On our recent trip to Standing Stone State Park, we visited the post office in Livingston, TN to see this fantastic mural, the first of the 10 painted by women that I’m looking to visit across Tennessee. It was painted in 1940 as part of the Treasury Section of Fine Arts (TSFA) program. The Section, as it was known, held a competition for artists to submit their work to be chosen to decorate hundreds of new post offices across the country that were built as part of WPA work projects. In an attempt to create jobs for artists as well as laborers, it was agreed that one percent of the building funds for each new federal building project would go to ornamentation.1
This particular mural was created by artist, Margaret Covey Chisolm, who chose the classic image of a cabin raising and new pioneers being welcomed to Tennessee by their neighbors, who come bearing gifts of livestock as her subject matter. Despite being painted on the same wall as two other murals I have since visited, this one felt much larger due to the way it extends down between the postmaster’s door and the bulletin boards, and also all the way up to the ceiling. All of the records I have found of the artwork say that it is oil on canvas, but I wonder about that a little, with the way it extends down the wall. Perhaps this one was painted directly on the wall, or maybe the canvas was applied somewhat like wall paper? I’m not sure but it’s interesting trying to find out, either way.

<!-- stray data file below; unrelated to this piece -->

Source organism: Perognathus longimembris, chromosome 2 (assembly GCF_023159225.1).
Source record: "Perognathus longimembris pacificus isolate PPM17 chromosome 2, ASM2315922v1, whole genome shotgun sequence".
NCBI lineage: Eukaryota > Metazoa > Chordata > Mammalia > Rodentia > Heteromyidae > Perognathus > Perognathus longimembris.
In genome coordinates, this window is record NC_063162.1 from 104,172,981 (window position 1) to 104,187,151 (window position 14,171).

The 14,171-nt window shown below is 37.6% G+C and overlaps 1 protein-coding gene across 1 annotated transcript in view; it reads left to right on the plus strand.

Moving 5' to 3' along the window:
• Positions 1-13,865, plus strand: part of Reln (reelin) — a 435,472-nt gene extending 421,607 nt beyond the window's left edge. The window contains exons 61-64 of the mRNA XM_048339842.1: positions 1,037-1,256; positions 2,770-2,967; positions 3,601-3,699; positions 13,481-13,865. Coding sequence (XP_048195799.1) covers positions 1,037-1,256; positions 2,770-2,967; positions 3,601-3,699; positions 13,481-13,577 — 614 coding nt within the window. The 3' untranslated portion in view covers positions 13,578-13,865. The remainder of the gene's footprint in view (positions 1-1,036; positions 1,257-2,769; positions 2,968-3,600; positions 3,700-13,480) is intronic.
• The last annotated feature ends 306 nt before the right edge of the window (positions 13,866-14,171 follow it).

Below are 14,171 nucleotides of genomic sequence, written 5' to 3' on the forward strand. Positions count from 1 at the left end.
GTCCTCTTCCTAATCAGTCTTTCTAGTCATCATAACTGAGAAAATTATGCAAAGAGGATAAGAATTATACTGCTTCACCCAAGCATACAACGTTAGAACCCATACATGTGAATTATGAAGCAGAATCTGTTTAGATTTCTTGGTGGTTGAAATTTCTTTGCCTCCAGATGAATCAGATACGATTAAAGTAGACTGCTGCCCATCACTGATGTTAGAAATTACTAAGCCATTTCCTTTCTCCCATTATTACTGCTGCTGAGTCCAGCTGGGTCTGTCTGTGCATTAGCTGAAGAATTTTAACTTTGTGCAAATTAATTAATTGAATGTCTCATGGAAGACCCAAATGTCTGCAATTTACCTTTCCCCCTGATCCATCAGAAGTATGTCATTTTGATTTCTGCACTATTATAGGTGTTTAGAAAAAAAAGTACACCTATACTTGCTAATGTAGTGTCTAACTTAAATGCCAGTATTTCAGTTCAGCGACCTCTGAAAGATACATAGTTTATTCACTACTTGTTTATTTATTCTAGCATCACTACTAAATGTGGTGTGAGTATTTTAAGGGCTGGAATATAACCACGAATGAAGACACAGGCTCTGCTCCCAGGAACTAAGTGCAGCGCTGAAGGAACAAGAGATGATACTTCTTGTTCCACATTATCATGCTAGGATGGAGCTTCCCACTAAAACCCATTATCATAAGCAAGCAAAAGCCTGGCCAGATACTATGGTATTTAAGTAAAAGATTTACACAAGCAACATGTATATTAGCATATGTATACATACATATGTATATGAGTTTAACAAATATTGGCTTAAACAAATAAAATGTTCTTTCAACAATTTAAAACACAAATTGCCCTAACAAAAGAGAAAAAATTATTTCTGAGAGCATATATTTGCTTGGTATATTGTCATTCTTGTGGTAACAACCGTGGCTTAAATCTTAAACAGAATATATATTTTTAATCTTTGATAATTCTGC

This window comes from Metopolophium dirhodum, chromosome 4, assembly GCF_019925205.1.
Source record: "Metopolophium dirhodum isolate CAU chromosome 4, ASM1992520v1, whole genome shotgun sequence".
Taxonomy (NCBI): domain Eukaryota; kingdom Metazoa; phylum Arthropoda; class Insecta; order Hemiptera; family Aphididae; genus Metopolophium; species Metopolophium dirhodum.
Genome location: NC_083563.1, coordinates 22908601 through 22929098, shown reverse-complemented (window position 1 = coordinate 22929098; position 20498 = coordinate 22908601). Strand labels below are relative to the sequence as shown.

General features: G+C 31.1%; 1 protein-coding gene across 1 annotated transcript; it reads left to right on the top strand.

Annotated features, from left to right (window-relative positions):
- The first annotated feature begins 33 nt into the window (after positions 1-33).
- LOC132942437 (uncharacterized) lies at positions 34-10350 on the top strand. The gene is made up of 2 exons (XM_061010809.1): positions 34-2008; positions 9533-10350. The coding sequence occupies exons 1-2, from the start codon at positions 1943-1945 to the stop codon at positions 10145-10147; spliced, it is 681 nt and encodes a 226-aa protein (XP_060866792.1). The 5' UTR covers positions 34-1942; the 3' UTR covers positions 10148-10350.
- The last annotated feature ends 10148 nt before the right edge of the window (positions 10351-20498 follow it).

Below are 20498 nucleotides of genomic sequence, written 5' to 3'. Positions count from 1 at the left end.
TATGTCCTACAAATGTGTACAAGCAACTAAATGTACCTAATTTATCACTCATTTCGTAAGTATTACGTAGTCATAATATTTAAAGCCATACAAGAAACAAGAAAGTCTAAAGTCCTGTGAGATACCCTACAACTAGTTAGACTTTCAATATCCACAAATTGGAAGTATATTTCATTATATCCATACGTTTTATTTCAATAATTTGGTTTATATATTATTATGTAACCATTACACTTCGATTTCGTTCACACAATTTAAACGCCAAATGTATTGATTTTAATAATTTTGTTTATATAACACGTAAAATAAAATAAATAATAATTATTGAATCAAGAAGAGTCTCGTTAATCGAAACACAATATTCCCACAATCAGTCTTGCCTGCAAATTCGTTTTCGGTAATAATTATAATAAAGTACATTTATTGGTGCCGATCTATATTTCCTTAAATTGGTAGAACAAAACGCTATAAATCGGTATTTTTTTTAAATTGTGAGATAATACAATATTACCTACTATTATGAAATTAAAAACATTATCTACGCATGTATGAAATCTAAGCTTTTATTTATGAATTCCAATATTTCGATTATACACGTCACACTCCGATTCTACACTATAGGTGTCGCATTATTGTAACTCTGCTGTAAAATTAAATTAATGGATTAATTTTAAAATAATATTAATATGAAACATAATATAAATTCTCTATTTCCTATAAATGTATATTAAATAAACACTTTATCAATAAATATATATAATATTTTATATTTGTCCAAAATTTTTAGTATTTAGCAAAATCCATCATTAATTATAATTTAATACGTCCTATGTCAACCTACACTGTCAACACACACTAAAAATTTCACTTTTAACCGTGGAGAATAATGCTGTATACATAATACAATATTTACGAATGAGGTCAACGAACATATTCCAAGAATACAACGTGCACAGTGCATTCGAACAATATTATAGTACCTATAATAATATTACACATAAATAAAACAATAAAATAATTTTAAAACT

The woodwork and architecture of these old post offices are nearly as interesting as the murals themselves, and I find it interesting that three of the four I’ve visited so far have identical layouts. I’ll have to check and see if they were all designed by the same architect or not. (That’s right, I’ve already visited two more post offices since last week, so you know there will be more tales of my adventures coming soon.) As always, thanks for reading, and maybe I’ll see you out there.
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